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Overview of Liquid Sodium Fires: A Case of Sodium–Cooled Fast Reactors

Abstract of the technical paper presented at:
The 25th International Conference on Structural Mechanics in Reactor Technology (SMiRT 25) – 16th International Post Conference Seminar on Fire Safety in Nuclear Power Plants and Installations
October 27 to 30, 2019
Ottawa, Ontario

Prepared by:
J. Eduful, A. Bounagui and H. Shalabi
Canadian Nuclear Safety Commission


Six reactor technologies were selected and believed to represent the future shape of nuclear energy in the Generation IV program. These are: Gas-cooled fast reactor (GFR), Lead-cooled fast reactor (LFR), Molten salt reactor (MSR), Sodium-cooled fast reactor (SFR), Supercritical water-cooled reactor (SCWR), and Very high-temperature gas reactor (VHTR). SFR have the largest experience based among the six reactor technologies selected by the Generation IV International Forum (GIF). That is approximately 400 reactor-years experienced over five decades and in over eight countries. The SFR has been the main technology of interest in GIF.

The SFR uses liquid sodium as the reactor coolant, allowing high power density with low coolant volume, at low pressure close to atmospheric and a good safety margin to coolant boiling point. As a result, coolant leaks or pipe breaks does not result in the same loss-of-coolant accident effect such as the possible depressurization, coolant boiling and loss of cooling capability often postulated with light water or heavy water reactors. However, sodium has a high reactivity with air and water. Specifically, sodium leak in air could lead to the production of toxic sodium-oxide aerosols caused by sodium fires. In addition, sodium's fast and exothermic reaction with water produces sodium hydroxide and hydrogen that could cause hydrogen explosions. To meet fire protection regulatory objectives, adequate evaluation and verification is required to be performed. This ensures that fires and explosions that may be associated with sodium’s reactivity are prevented or adequately controlled not to compromise nuclear safety, damage safety related structures, systems and components and put personnel at risk.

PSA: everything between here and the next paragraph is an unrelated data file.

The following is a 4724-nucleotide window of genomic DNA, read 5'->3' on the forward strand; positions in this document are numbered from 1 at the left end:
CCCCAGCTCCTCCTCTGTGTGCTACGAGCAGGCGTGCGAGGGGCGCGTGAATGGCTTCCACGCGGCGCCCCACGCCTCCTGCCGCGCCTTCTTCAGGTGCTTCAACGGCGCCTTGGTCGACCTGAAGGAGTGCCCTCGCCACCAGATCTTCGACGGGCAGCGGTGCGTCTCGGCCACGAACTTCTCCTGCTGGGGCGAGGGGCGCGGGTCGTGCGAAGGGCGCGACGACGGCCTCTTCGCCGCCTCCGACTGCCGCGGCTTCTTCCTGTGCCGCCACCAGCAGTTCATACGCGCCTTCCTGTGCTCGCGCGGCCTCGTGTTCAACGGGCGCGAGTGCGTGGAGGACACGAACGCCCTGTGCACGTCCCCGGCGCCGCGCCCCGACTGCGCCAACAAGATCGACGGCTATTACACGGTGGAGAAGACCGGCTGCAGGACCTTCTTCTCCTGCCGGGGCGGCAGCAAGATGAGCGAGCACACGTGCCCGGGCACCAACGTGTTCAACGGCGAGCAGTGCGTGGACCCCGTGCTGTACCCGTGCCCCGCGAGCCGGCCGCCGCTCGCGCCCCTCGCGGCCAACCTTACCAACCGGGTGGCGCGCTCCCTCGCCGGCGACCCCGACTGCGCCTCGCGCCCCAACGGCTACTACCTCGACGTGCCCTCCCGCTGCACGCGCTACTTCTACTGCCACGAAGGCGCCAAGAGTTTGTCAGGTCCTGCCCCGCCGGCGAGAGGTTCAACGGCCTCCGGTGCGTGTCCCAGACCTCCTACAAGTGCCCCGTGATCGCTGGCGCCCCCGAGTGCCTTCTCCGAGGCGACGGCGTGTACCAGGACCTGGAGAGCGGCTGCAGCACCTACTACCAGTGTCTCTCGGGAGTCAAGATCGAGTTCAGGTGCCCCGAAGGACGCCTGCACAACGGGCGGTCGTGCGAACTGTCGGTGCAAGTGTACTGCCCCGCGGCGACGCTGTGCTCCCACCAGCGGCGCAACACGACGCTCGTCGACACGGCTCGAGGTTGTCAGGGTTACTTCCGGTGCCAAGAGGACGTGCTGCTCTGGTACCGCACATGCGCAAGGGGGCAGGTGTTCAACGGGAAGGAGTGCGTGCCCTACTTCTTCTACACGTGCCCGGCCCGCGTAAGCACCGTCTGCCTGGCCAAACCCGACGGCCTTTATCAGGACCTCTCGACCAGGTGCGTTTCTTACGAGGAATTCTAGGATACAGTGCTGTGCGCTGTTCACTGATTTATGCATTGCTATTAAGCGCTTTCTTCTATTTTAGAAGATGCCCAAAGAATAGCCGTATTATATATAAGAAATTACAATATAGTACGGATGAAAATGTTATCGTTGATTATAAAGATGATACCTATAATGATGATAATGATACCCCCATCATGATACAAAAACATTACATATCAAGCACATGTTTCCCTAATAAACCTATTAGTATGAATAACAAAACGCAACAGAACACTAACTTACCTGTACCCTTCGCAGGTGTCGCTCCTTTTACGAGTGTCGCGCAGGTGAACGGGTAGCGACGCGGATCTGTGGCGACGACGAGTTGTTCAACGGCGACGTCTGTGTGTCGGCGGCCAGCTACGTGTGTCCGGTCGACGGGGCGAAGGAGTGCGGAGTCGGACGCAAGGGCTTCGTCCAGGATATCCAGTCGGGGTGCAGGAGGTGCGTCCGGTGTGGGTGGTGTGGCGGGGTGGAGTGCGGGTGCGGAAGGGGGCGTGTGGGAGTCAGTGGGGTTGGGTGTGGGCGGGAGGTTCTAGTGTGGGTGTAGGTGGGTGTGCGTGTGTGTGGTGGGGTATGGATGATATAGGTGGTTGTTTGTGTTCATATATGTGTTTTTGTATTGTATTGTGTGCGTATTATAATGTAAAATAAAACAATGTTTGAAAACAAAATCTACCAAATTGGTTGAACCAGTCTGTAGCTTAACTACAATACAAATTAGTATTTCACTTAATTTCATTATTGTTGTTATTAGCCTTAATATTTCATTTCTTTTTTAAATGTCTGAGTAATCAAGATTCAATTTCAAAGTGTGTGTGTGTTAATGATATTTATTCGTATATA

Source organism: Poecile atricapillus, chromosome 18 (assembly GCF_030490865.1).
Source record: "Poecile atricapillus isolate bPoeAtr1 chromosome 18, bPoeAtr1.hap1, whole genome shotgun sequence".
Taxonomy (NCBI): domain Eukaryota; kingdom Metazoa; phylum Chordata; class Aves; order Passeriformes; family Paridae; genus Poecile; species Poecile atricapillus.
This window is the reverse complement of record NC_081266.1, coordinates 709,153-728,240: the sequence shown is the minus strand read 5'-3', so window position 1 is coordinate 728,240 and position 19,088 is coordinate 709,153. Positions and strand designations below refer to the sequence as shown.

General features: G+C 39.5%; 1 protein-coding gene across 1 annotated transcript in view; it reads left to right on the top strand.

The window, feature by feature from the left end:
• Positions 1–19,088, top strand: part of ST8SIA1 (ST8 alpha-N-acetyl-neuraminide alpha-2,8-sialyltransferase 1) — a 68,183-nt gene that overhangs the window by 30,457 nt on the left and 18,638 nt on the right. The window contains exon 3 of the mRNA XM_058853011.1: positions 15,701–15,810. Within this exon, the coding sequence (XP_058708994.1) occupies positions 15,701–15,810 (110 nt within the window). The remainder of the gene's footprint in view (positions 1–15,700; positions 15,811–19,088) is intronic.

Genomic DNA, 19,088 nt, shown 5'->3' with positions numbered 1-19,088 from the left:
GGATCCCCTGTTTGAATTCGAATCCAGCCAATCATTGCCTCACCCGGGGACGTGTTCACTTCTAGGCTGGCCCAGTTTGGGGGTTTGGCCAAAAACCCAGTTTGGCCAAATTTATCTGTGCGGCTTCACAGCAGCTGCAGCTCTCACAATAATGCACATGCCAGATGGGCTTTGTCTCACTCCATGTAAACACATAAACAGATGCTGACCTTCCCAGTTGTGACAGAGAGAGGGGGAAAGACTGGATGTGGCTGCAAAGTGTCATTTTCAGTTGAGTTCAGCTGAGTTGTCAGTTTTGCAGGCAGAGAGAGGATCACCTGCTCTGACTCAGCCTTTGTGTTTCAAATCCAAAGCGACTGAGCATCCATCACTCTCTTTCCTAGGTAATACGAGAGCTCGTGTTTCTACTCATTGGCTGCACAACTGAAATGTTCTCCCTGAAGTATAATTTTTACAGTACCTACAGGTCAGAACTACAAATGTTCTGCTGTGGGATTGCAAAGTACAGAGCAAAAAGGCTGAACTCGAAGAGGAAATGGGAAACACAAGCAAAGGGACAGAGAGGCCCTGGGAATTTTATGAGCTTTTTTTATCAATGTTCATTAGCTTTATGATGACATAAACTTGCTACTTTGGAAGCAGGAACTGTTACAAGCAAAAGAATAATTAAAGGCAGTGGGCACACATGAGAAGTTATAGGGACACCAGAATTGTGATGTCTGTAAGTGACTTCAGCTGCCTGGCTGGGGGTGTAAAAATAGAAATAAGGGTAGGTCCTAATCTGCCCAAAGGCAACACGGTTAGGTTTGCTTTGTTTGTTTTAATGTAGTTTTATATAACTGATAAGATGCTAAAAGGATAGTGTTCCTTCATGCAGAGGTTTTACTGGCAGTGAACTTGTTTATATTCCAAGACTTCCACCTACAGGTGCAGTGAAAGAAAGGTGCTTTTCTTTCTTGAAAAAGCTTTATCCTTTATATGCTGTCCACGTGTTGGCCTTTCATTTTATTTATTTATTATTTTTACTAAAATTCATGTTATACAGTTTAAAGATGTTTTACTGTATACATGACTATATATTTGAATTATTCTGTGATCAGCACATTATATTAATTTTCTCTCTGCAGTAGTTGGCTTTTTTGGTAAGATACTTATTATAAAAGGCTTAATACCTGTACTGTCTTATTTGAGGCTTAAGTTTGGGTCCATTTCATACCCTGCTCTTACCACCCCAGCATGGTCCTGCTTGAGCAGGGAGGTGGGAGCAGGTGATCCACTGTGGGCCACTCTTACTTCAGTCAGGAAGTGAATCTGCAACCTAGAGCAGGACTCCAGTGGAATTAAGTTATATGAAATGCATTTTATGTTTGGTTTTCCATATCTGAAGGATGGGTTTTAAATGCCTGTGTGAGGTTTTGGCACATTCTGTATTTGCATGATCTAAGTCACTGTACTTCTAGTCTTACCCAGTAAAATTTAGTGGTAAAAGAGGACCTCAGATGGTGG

This paper presents an overview and discussion of liquid sodium fires associated with SFRs. It further discusses potential fire protection challenges and concerns that require careful evaluation to ensure fire safety of the next generation of nuclear reactors. A better understanding of fire and explosion hazards associated with liquid sodium handling is key to developing appropriates fire protection measures for future SFR design and enhancing regulatory requirements for SFRs.

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